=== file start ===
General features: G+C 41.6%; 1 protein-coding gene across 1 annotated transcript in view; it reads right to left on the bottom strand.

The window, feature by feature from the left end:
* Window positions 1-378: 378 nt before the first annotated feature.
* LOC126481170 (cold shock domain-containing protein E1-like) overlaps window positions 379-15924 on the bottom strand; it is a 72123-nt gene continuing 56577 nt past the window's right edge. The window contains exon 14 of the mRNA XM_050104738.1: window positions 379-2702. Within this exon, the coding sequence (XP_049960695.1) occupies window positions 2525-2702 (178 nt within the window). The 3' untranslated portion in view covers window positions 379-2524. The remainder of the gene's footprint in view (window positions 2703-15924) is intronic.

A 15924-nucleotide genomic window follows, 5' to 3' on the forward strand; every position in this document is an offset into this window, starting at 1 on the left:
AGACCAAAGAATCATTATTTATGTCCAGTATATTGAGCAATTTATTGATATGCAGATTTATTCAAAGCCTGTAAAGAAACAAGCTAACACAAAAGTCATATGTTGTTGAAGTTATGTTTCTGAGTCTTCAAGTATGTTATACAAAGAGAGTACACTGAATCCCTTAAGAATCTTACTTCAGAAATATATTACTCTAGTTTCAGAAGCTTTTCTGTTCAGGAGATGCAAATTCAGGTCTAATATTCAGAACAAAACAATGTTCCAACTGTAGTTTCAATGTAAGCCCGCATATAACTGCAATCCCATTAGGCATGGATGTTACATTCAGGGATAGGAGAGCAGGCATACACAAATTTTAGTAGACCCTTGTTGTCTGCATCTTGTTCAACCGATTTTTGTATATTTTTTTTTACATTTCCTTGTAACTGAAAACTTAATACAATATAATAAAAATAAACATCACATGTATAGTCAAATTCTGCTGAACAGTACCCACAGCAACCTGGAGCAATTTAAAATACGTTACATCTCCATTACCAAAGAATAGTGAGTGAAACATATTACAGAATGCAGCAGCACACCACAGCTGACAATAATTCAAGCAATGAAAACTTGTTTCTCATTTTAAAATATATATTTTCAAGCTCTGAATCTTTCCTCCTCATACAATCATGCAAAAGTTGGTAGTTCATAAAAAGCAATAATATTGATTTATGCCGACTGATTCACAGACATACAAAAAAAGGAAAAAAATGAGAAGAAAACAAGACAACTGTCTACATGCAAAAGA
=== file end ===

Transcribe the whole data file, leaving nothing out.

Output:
General features: G+C 41.6%; 1 protein-coding gene across 1 annotated transcript in view; it reads right to left on the bottom strand.

The window, feature by feature from the left end:
* Window positions 1-378: 378 nt before the first annotated feature.
* LOC126481170 (cold shock domain-containing protein E1-like) overlaps window positions 379-15924 on the bottom strand; it is a 72123-nt gene continuing 56577 nt past the window's right edge. The window contains exon 14 of the mRNA XM_050104738.1: window positions 379-2702. Within this exon, the coding sequence (XP_049960695.1) occupies window positions 2525-2702 (178 nt within the window). The 3' untranslated portion in view covers window positions 379-2524. The remainder of the gene's footprint in view (window positions 2703-15924) is intronic.

A 15924-nucleotide genomic window follows, 5' to 3' on the forward strand; every position in this document is an offset into this window, starting at 1 on the left:
AGACCAAAGAATCATTATTTATGTCCAGTATATTGAGCAATTTATTGATATGCAGATTTATTCAAAGCCTGTAAAGAAACAAGCTAACACAAAAGTCATATGTTGTTGAAGTTATGTTTCTGAGTCTTCAAGTATGTTATACAAAGAGAGTACACTGAATCCCTTAAGAATCTTACTTCAGAAATATATTACTCTAGTTTCAGAAGCTTTTCTGTTCAGGAGATGCAAATTCAGGTCTAATATTCAGAACAAAACAATGTTCCAACTGTAGTTTCAATGTAAGCCCGCATATAACTGCAATCCCATTAGGCATGGATGTTACATTCAGGGATAGGAGAGCAGGCATACACAAATTTTAGTAGACCCTTGTTGTCTGCATCTTGTTCAACCGATTTTTGTATATTTTTTTTTACATTTCCTTGTAACTGAAAACTTAATACAATATAATAAAAATAAACATCACATGTATAGTCAAATTCTGCTGAACAGTACCCACAGCAACCTGGAGCAATTTAAAATACGTTACATCTCCATTACCAAAGAATAGTGAGTGAAACATATTACAGAATGCAGCAGCACACCACAGCTGACAATAATTCAAGCAATGAAAACTTGTTTCTCATTTTAAAATATATATTTTCAAGCTCTGAATCTTTCCTCCTCATACAATCATGCAAAAGTTGGTAGTTCATAAAAAGCAATAATATTGATTTATGCCGACTGATTCACAGACATACAAAAAAAGGAAAAAAATGAGAAGAAAACAAGACAACTGTCTACATGCAAAAGA